This article appears in Winter Boomers magazine.
Tuck in those index fingers and start typing with your thumbs. A new study confirms that’s the fastest way to type on a smartphone.
There are no classes for learning how to type faster on a phone, like there are for keyboarding, but this new study, the largest experiment to date on touchscreen typing and the factors that affect speed, offers a few handy hacks. The trick of typing faster is using both thumbs and turning on autocorrect.
The highlight of the study, which was presented at a human-computer interaction conference in Taiwan in October, is that typing speeds on smartphones are now catching up with those on physical keyboards.
“The typing speeds are surprisingly high on mobile, especially compared to the relatively slow speed people can type with on physical keyboards these days,” said Anna Feit, a researcher at ETH Zurich university and one of the study co-authors.
A typical QWERTY keyboard allows people to type at a much faster speed, up to 100 words per minute, but most typers don’t reach beyond 60 words per minute, Feit said.
“The proportion of people who actually reach 100 words per minute is actually decreasing. Most people achieve between 35 and 65 words per minute,” she said.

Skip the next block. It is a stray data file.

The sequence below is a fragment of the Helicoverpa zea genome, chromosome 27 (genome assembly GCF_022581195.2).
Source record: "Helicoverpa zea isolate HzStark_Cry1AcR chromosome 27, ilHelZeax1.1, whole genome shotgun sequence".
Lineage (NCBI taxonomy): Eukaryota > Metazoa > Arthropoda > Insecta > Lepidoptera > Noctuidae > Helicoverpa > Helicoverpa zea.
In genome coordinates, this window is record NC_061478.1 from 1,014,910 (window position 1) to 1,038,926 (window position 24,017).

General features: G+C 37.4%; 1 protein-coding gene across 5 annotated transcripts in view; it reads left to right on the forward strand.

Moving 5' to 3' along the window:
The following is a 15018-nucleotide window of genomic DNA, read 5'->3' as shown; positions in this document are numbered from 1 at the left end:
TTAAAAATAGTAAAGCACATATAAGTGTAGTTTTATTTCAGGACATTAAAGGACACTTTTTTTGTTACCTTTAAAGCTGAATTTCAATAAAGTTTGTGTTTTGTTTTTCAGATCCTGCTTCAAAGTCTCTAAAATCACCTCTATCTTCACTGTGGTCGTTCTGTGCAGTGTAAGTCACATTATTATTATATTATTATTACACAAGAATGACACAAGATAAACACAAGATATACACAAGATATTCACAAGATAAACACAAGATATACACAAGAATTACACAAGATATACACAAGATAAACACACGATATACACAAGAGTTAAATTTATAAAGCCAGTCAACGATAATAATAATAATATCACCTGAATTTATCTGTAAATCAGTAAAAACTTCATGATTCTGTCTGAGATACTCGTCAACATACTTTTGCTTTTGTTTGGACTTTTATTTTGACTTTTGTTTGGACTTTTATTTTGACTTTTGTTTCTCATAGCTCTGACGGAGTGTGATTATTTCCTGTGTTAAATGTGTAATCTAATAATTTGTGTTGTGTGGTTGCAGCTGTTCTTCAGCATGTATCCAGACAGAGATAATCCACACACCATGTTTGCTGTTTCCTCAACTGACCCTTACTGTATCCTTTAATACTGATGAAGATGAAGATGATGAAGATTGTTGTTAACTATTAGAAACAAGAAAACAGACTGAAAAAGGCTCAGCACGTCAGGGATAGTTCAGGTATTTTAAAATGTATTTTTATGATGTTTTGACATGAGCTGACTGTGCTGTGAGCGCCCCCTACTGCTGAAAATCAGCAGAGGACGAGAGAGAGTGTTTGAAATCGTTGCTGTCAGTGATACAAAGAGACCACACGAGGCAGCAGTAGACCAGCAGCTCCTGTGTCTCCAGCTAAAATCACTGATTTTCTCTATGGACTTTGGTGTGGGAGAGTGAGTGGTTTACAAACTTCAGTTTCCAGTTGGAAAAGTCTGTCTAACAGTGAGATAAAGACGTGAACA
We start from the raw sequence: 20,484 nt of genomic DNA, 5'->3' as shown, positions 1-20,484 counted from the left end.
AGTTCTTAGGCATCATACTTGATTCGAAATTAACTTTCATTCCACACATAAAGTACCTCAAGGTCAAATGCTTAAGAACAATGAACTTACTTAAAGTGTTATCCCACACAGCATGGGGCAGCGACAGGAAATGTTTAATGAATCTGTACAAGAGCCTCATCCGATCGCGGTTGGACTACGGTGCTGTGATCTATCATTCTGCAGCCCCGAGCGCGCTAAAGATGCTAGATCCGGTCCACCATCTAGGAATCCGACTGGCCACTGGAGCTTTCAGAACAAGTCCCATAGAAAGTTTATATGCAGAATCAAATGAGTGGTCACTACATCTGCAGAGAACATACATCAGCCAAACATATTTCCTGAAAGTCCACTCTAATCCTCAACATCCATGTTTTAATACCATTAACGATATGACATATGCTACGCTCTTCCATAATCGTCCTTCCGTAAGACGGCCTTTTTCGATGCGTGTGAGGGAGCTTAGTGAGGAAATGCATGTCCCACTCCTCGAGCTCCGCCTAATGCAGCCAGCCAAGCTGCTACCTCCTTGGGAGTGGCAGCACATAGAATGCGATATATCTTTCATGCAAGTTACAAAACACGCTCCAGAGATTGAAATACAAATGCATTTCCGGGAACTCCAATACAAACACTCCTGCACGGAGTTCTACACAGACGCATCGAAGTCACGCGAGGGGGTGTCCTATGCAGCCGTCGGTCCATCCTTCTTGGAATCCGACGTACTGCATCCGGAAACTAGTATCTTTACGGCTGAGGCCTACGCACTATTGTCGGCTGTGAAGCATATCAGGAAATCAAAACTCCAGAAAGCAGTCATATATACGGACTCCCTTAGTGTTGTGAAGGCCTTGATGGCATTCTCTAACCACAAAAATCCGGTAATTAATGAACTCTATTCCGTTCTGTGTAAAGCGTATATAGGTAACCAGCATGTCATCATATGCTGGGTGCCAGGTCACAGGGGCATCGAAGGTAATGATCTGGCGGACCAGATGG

Researchers called the difference in typing speed on a keyboard and a touchscreen “the typing gap.” They predict that gap will narrow or close as people get less skilled with physical keyboards, and smart methods for keyboards improve.
Users typing with two thumbs achieved 38 words per minute on average, which is only about 25% slower than the typing speeds observed in a similar large-scale study of physical keyboards, Feit said. The fastest speed on a touchscreen was a user who managed the remarkable speed of 85 words per minute.
To conduct this unique study, researchers recruited more than 37,000 volunteers from over 160 countries to participate in an online typing test. Participants were asked to memorize a series of sentences then transcribe them on both a keyboard and a touchscreen. Typing speed, errors and other factors were assessed. A majority of volunteers were women in their early 20s and about half of the participants came from the United States.
To try the typing-speed test, go to typingtest.aalto.fi.
2 faster than 1
The best predictor of performance is whether you use one finger or two thumbs to type. Over 74% of people type with two thumbs, which greatly increased speed.
While not examined in the study, changing the orientation of the keyboard to landscape or horizontal mode offers a wider surface area in which to work.
Yes to autocorrect
The study also found that enabling the auto-correct feature offers a clear benefit over word prediction, or manually choosing word suggestions.
“There is a large time cost associated to correcting typing mistakes. You have to shift your mental focus from typing to checking what you have typed to detect the mistake and then correct it, which is relatively slow and cumbersome on mobile devices,” Feit said. “Autocorrect does that automatically, and after a while one can predict what kind of words it can correct well. For these one can move the fingers faster and less precise as autocorrect will take care of any missed keys.”